belvedere or resting his elbows on the jetty-head, all these
 movements of men who are leaving and men who are
 returning, of those who still have the strength to will, the
 desire to travel or enrich themselves. (7)

Surely Traynor realized that his customary prose made literature as well as law. He could, like Baudelaire, succinctly illustrate a moral insight in images akin to verse. That's prose poetry, and we can see the poems in his prose if we but mine the gems and set them as the poetic jewels that they are: (8)


 Errors are the insects in the world of law, traveling through
 it in swarms, often unnoticed in their endless procession.
 Many are plainly harmless; some appear ominously
 harmful. Some, for all the benign appearance of their
 spindly traces, mark the way for a plague of followers that
 deplete trials of fairness. (9)

Justice is subverted when judges excuse unfairness as harmless error.

 The newspapers tell you well enough that this society of
 ours is changing. A new fiction has sprung up to record our
 visions of what lies beyond. We look out to space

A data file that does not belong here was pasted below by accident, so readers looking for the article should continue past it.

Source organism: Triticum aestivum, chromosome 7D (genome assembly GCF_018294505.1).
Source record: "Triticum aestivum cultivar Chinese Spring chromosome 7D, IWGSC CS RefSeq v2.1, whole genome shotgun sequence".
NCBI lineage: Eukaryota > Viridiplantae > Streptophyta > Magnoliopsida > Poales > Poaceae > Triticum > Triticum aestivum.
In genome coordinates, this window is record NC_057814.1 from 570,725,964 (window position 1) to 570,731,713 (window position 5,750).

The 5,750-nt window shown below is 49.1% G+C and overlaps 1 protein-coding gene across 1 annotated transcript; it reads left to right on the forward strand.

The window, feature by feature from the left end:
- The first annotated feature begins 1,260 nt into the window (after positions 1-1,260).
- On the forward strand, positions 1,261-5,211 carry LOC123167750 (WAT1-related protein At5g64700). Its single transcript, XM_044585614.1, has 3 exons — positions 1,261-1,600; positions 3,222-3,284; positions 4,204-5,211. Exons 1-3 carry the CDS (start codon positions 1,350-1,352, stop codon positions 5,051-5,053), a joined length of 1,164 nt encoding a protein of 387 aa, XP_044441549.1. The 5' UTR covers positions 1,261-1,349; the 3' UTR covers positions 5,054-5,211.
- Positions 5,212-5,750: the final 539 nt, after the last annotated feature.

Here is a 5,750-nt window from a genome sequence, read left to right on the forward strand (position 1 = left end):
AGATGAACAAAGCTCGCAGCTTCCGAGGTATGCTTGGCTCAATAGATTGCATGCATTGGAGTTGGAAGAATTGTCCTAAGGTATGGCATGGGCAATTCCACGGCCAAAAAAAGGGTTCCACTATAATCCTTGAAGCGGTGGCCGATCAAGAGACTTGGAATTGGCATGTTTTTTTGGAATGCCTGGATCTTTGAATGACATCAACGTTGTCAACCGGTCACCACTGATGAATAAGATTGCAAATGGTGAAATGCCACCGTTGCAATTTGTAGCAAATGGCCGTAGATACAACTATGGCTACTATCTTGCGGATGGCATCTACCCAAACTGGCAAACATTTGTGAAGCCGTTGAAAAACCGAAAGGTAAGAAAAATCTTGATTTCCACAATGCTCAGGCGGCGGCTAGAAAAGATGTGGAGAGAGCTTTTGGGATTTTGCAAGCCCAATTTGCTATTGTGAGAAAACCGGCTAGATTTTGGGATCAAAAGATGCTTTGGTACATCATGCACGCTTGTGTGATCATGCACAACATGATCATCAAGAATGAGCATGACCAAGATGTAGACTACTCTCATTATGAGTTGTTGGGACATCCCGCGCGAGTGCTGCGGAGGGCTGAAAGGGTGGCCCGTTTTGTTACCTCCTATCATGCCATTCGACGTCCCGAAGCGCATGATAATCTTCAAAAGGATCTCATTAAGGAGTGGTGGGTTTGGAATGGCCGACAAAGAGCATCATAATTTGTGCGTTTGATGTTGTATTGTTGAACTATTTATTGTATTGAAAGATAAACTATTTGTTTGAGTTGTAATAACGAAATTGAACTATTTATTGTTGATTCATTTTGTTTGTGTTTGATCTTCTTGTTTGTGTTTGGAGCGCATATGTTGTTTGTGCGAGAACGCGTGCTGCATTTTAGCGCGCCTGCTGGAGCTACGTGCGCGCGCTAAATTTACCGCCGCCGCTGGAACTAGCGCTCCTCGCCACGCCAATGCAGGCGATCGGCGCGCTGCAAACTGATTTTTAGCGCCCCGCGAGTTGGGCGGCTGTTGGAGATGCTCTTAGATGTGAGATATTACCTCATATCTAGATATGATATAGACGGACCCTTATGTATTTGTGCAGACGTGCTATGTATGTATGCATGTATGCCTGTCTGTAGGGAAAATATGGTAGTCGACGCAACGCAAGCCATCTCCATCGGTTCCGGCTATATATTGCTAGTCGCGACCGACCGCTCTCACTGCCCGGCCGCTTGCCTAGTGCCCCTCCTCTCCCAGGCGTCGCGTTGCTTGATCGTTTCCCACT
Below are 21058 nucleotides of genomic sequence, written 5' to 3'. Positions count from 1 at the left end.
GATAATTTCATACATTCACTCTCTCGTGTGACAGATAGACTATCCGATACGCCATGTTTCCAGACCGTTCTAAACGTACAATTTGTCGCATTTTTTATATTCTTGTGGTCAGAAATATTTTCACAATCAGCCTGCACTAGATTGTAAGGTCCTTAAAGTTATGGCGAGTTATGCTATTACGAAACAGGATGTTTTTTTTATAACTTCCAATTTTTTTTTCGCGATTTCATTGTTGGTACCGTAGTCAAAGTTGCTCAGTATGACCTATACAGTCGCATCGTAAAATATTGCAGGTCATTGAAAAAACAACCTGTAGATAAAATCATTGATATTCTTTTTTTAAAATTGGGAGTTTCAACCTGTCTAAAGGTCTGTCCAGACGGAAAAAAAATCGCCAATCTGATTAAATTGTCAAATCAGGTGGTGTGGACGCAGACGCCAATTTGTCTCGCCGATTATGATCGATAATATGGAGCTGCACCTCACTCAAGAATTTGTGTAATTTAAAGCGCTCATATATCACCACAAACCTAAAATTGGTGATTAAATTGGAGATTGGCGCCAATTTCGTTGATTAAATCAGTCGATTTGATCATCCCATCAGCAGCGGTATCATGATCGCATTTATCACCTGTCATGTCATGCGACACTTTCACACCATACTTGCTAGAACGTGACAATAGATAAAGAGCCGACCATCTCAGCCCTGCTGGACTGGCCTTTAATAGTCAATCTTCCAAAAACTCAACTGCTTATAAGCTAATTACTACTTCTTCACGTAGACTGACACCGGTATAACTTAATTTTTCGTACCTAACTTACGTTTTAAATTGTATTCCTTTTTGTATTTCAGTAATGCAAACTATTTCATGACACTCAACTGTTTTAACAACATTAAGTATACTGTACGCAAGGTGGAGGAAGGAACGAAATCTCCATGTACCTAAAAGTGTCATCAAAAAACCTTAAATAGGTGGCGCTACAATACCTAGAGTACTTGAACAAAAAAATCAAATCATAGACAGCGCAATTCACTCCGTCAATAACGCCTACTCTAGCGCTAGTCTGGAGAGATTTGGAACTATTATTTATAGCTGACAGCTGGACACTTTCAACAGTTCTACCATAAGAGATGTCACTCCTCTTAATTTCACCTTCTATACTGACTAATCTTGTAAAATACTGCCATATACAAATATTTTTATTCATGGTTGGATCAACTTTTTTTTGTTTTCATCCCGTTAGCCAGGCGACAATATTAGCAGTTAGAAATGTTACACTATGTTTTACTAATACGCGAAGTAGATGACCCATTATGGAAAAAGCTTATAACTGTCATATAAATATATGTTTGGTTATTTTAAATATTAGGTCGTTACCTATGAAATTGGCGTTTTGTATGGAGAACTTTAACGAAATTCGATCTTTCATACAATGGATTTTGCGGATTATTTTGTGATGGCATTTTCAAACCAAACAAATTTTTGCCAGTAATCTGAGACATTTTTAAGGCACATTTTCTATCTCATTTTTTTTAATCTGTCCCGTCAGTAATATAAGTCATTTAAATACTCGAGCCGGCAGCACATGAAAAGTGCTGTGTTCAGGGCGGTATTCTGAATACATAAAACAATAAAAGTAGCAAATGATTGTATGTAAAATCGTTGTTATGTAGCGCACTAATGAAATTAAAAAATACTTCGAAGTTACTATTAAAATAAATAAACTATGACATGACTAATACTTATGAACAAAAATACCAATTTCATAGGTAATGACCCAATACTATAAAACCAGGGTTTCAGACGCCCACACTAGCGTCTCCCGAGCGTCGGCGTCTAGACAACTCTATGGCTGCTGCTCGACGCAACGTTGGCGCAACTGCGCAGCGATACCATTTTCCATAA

wondering what new tricks of reality science will play upon
 our vision. We have new machine slaves, docile monsters
 to help us break the barriers to unknown worlds. It is
 unsettling that they develop their own protistan cleverness
 to multiply our wants and our dissatisfactions.

 Technology is the speech du jour. Men huddle around their
 fires to speak of its wonders and to ask whether they have
 learned to live longer and more splendidly, the better to
 destroy one another. The question is basic. It is for the law
 to answer whether man, who has come so far in science, is
 ready for obligations that will make him something more
 than an animal that preys brutally or skillfully upon its own
 kind. (10)

Technological advances sometimes just make things worse.

 I know how grateful the courts are when they look to the
 scholar's work and find an illuminating insight--not merely
 a flat line of paper cutouts lacking that heimliche
 Perspective of which Durer wrote--but an imaginative
 synthesis of the motley precedents that endlessly grow up
 around them in the wilderness they tread. What
 immeasurable help they give us when they go beyond a
 pedestrian catalogue and work at the hard task of clearing
 away deadwood that the sunlight may penetrate and
 enlighten the way for justice. Surely it can advance more
 rationally if it is not blind. Who but the scholars have the
 freedom as well as the nurturing intellectual environment to
 differentiate the good growth from the rubbish and to mark
 for rejection the diseased anachronism, the toadstool
 formula, the scrub of pompous phrases? (11)

Scholars help judges by making order from the chaos of the common law.

 It is a homely possession, this constitution, a part of our
 everyday lives. The judges whose job it is to apply it must